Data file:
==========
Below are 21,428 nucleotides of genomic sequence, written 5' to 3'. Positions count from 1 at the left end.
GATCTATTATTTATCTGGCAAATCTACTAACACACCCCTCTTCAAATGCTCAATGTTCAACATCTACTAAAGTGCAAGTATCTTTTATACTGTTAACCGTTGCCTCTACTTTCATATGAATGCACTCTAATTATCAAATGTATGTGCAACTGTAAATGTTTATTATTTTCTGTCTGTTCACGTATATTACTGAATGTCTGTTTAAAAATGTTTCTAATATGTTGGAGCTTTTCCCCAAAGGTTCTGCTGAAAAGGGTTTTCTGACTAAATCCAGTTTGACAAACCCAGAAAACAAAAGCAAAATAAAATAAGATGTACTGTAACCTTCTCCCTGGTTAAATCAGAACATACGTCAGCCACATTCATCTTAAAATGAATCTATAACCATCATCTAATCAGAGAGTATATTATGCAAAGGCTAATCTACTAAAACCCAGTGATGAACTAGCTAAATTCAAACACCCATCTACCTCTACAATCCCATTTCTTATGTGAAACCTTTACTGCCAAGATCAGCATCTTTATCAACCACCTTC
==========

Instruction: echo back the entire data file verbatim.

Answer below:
Below are 21,428 nucleotides of genomic sequence, written 5' to 3'. Positions count from 1 at the left end.
GATCTATTATTTATCTGGCAAATCTACTAACACACCCCTCTTCAAATGCTCAATGTTCAACATCTACTAAAGTGCAAGTATCTTTTATACTGTTAACCGTTGCCTCTACTTTCATATGAATGCACTCTAATTATCAAATGTATGTGCAACTGTAAATGTTTATTATTTTCTGTCTGTTCACGTATATTACTGAATGTCTGTTTAAAAATGTTTCTAATATGTTGGAGCTTTTCCCCAAAGGTTCTGCTGAAAAGGGTTTTCTGACTAAATCCAGTTTGACAAACCCAGAAAACAAAAGCAAAATAAAATAAGATGTACTGTAACCTTCTCCCTGGTTAAATCAGAACATACGTCAGCCACATTCATCTTAAAATGAATCTATAACCATCATCTAATCAGAGAGTATATTATGCAAAGGCTAATCTACTAAAACCCAGTGATGAACTAGCTAAATTCAAACACCCATCTACCTCTACAATCCCATTTCTTATGTGAAACCTTTACTGCCAAGATCAGCATCTTTATCAACCACCTTC